The Town of Bradford has succeeded in expanding the Town-owned Wright’s Mountain properties by purchasing and conserving an additional 64 acres of abutting forest land. The project was supported by the Bradford Conservation Commission (BCC), and by the Vermont Housing and Conservation Board (VHCB). The added acreage has been incorporated into a conservation easement by the Upper Valley Land Trust (UVLT) that also includes three contiguous parcels already owned by the Town. Now, including private land, the total area protected from development on Wright’s Mountain adds up to more than 800 acres.
Over the past sixteen years, through the perseverance of Bradford’s Conservation Commission, and particularly through the tenacity of the Commission’s chair, Nancy Jones, the conservation area on Wright’s Mountain has grown and developed into a recreation area that tourists and local residents enjoy. “Supporters of the Bradford Conservation Fund deserve a tremendous amount of credit for making this possible,” says Jones.
The newly conserved land has been useful to area students. Nancy Jones said, “In 2002, we were studying vernal pools in my biology classes at Oxbow. One of my students said he thought he knew where there was a vernal pool near a place where he hunted, so he took me to this land, and sure, enough there was a vernal pool… AND near it, a beautiful wetland. When I called Mr. Bryce Thomas to get permission to take students on his land to study these features, he was delighted that his land was being used for educating young people. I’m sure Mr. Thomas, now deceased, would be pleased that this land and these rich natural resources will now be protected forever.”
In addition to its educational values, the land on Wright’s Mountain makes significant contributions to the Town’s economy, gives residents of all ages a connection to the Town’s history, and expands opportunities for outdoor recreation. Both UVLT and the BCC have invested many hours creating and maintaining the trail system on the previously conserved Town property, and will continue their efforts in the additional acreage. The road frontage of the newly conserved area offers the possibility of additional trails and a new point of entry from the road.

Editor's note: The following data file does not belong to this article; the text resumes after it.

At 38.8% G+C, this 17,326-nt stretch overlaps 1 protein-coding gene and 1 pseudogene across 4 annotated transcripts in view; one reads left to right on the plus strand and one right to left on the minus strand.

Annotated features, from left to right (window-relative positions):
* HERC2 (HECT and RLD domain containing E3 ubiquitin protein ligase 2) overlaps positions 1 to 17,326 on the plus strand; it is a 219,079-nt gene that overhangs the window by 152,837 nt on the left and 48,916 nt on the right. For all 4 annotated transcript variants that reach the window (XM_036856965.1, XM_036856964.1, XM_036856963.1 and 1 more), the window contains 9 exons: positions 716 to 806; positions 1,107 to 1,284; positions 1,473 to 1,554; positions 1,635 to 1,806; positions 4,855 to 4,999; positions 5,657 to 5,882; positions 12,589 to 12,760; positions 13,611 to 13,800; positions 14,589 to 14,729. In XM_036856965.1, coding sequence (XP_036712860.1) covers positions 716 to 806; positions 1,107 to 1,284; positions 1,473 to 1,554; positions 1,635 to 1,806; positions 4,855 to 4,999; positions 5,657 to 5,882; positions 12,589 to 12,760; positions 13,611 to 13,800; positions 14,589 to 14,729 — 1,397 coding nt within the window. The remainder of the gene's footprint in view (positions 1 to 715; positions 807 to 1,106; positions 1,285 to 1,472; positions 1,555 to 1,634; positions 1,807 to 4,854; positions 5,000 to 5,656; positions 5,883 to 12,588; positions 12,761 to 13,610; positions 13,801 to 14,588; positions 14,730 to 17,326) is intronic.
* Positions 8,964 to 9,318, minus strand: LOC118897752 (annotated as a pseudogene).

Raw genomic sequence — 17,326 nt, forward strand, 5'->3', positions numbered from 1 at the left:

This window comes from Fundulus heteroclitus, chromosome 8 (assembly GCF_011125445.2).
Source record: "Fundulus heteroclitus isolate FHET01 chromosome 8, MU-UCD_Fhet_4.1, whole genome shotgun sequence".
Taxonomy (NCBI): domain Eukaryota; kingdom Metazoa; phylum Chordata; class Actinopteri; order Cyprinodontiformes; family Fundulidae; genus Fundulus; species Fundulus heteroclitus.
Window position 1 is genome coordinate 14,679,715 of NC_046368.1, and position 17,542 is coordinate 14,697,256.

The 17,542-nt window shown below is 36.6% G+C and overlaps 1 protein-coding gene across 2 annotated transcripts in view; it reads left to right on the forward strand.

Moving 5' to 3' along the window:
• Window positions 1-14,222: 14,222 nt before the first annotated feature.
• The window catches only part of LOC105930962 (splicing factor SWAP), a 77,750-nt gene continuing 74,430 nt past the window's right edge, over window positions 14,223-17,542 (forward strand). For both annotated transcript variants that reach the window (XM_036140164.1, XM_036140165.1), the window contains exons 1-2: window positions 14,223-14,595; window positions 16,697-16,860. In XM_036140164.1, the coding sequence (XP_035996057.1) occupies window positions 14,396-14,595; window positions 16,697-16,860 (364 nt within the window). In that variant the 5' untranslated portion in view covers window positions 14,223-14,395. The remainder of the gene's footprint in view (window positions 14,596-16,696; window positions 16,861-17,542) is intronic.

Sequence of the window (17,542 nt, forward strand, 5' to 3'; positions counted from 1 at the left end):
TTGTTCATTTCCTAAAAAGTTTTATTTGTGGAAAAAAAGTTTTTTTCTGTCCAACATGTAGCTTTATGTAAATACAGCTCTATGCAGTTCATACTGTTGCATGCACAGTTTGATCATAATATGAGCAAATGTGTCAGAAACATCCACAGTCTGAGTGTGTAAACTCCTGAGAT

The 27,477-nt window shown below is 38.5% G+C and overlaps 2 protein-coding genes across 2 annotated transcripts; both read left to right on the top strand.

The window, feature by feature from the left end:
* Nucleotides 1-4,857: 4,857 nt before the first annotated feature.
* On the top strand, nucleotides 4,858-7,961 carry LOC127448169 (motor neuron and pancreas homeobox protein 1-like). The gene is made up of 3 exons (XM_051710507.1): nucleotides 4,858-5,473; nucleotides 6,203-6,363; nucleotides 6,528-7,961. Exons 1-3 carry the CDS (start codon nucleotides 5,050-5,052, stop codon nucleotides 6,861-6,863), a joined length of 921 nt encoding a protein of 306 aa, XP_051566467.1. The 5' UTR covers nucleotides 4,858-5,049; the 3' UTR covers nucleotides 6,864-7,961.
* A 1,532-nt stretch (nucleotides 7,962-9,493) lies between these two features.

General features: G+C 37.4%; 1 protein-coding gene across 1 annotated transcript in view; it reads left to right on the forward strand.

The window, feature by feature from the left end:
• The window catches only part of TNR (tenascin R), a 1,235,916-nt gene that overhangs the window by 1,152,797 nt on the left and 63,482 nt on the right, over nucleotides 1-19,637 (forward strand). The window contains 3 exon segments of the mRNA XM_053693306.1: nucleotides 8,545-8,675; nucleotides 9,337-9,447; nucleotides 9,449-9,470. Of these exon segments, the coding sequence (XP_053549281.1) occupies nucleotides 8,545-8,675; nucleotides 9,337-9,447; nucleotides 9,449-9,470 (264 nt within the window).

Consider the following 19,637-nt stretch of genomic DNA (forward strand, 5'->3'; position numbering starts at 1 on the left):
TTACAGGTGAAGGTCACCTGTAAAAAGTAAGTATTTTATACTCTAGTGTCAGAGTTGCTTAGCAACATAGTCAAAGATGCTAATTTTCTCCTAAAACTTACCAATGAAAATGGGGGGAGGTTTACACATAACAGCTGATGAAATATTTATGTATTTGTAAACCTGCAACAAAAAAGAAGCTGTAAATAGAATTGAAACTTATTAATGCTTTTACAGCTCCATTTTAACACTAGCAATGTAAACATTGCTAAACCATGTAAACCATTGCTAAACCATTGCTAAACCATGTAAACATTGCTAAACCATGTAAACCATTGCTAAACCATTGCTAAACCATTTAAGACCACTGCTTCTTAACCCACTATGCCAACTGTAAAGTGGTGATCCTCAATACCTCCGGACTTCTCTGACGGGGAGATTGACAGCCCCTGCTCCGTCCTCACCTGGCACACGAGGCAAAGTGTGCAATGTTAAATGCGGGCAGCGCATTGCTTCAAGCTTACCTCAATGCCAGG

Besides humans, Wright’s Mountain is also valued by other species. Nancy Jones says, “Other features on this land include giant oaks, maples and pines, as well as some very unusual rock formations. Based on the abundance of tracks and markings, the wetland appears to be of great importance to bear, moose, deer and bobcat.”
Also key to the successful completion of this project was support from VHCB, the state agency which provides funding for conservation and affordable housing projects. The agency supports conservation projects of agricultural, recreational and natural importance in Vermont. “Without VHCB funds this [conservation project] would not have been possible and Bradford would not have this wonderful resource,” according to Nancy Jones.
As VHCB’s website asserts, “The conservation of Vermont’s open and wild lands preserves the landscape that is such an integral part of the state’s identity, supports the agricultural economy, protects wildlife habitat, and provides public access to the state’s waterways and woodlands.”
Recipients of VHCB grants – the Vermont Housing and Conservation Coalition – come together annually for a Legislative Day at the Vermont State House in Montpelier. It is a time when recipients of these funds speak up in favor of continued support for the program. This year’s event will occur on Wednesday, February 16.
A group of Upper Valley VHCB supporters will be leaving from UVLT’s office on Buck Road in Hanover. Contact UVLT’s Programs Coordinator Nora Doyle-Burr for more information, email@example.com or (603) 643-6626 ext. 102.